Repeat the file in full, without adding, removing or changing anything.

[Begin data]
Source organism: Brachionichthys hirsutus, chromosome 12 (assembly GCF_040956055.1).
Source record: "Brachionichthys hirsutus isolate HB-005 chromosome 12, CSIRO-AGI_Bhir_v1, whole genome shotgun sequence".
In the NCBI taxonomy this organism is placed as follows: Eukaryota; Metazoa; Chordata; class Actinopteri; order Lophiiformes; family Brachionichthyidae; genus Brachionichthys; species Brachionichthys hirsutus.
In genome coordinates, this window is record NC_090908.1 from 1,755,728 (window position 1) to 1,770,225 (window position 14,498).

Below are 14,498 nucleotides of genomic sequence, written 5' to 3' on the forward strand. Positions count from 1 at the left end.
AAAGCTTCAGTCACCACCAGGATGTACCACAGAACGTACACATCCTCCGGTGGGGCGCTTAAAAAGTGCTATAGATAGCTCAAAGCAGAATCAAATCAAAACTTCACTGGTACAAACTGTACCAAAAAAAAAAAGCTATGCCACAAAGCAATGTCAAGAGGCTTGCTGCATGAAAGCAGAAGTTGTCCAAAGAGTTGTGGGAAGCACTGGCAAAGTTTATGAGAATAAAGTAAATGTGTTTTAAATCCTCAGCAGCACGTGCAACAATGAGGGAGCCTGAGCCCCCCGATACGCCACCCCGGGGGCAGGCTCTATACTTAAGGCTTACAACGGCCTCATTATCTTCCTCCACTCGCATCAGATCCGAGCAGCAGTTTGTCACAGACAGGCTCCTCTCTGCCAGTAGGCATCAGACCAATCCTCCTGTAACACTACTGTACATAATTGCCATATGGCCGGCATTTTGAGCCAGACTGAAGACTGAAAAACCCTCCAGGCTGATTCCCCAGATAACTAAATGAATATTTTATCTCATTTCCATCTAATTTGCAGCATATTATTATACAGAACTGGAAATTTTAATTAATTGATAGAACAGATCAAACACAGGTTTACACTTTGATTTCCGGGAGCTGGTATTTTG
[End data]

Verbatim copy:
Source organism: Brachionichthys hirsutus, chromosome 12 (assembly GCF_040956055.1).
Source record: "Brachionichthys hirsutus isolate HB-005 chromosome 12, CSIRO-AGI_Bhir_v1, whole genome shotgun sequence".
In the NCBI taxonomy this organism is placed as follows: Eukaryota; Metazoa; Chordata; class Actinopteri; order Lophiiformes; family Brachionichthyidae; genus Brachionichthys; species Brachionichthys hirsutus.
In genome coordinates, this window is record NC_090908.1 from 1,755,728 (window position 1) to 1,770,225 (window position 14,498).

Below are 14,498 nucleotides of genomic sequence, written 5' to 3' on the forward strand. Positions count from 1 at the left end.
AAAGCTTCAGTCACCACCAGGATGTACCACAGAACGTACACATCCTCCGGTGGGGCGCTTAAAAAGTGCTATAGATAGCTCAAAGCAGAATCAAATCAAAACTTCACTGGTACAAACTGTACCAAAAAAAAAAAGCTATGCCACAAAGCAATGTCAAGAGGCTTGCTGCATGAAAGCAGAAGTTGTCCAAAGAGTTGTGGGAAGCACTGGCAAAGTTTATGAGAATAAAGTAAATGTGTTTTAAATCCTCAGCAGCACGTGCAACAATGAGGGAGCCTGAGCCCCCCGATACGCCACCCCGGGGGCAGGCTCTATACTTAAGGCTTACAACGGCCTCATTATCTTCCTCCACTCGCATCAGATCCGAGCAGCAGTTTGTCACAGACAGGCTCCTCTCTGCCAGTAGGCATCAGACCAATCCTCCTGTAACACTACTGTACATAATTGCCATATGGCCGGCATTTTGAGCCAGACTGAAGACTGAAAAACCCTCCAGGCTGATTCCCCAGATAACTAAATGAATATTTTATCTCATTTCCATCTAATTTGCAGCATATTATTATACAGAACTGGAAATTTTAATTAATTGATAGAACAGATCAAACACAGGTTTACACTTTGATTTCCGGGAGCTGGTATTTTG